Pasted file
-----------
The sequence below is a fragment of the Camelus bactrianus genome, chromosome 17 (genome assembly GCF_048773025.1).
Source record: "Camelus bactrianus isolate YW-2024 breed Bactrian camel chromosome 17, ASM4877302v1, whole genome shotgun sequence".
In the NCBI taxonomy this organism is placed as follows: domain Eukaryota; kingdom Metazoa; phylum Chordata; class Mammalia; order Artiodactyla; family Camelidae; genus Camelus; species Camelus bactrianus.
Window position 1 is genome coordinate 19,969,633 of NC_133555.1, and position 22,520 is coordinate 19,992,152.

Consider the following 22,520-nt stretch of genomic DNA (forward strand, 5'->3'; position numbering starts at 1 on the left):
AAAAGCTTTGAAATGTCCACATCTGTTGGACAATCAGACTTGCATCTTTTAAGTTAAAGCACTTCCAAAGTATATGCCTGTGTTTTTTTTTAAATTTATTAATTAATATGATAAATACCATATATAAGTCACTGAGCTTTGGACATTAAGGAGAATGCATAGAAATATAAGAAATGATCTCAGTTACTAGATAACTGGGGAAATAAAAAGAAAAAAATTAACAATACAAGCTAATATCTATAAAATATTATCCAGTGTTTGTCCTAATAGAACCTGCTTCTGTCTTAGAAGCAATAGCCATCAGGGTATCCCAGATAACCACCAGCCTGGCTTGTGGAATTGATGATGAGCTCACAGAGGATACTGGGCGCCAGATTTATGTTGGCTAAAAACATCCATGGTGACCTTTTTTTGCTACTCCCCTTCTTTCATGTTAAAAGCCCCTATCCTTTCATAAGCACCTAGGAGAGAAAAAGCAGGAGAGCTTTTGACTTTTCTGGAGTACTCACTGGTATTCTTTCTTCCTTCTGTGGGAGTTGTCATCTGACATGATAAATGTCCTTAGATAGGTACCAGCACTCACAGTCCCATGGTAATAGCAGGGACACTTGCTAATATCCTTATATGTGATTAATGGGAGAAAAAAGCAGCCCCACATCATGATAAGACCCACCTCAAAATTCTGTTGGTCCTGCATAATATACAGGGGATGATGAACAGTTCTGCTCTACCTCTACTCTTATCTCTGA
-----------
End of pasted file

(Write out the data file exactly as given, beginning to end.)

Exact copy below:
The sequence below is a fragment of the Camelus bactrianus genome, chromosome 17 (genome assembly GCF_048773025.1).
Source record: "Camelus bactrianus isolate YW-2024 breed Bactrian camel chromosome 17, ASM4877302v1, whole genome shotgun sequence".
In the NCBI taxonomy this organism is placed as follows: domain Eukaryota; kingdom Metazoa; phylum Chordata; class Mammalia; order Artiodactyla; family Camelidae; genus Camelus; species Camelus bactrianus.
Window position 1 is genome coordinate 19,969,633 of NC_133555.1, and position 22,520 is coordinate 19,992,152.

Consider the following 22,520-nt stretch of genomic DNA (forward strand, 5'->3'; position numbering starts at 1 on the left):
AAAAGCTTTGAAATGTCCACATCTGTTGGACAATCAGACTTGCATCTTTTAAGTTAAAGCACTTCCAAAGTATATGCCTGTGTTTTTTTTTAAATTTATTAATTAATATGATAAATACCATATATAAGTCACTGAGCTTTGGACATTAAGGAGAATGCATAGAAATATAAGAAATGATCTCAGTTACTAGATAACTGGGGAAATAAAAAGAAAAAAATTAACAATACAAGCTAATATCTATAAAATATTATCCAGTGTTTGTCCTAATAGAACCTGCTTCTGTCTTAGAAGCAATAGCCATCAGGGTATCCCAGATAACCACCAGCCTGGCTTGTGGAATTGATGATGAGCTCACAGAGGATACTGGGCGCCAGATTTATGTTGGCTAAAAACATCCATGGTGACCTTTTTTTGCTACTCCCCTTCTTTCATGTTAAAAGCCCCTATCCTTTCATAAGCACCTAGGAGAGAAAAAGCAGGAGAGCTTTTGACTTTTCTGGAGTACTCACTGGTATTCTTTCTTCCTTCTGTGGGAGTTGTCATCTGACATGATAAATGTCCTTAGATAGGTACCAGCACTCACAGTCCCATGGTAATAGCAGGGACACTTGCTAATATCCTTATATGTGATTAATGGGAGAAAAAAGCAGCCCCACATCATGATAAGACCCACCTCAAAATTCTGTTGGTCCTGCATAATATACAGGGGATGATGAACAGTTCTGCTCTACCTCTACTCTTATCTCTGA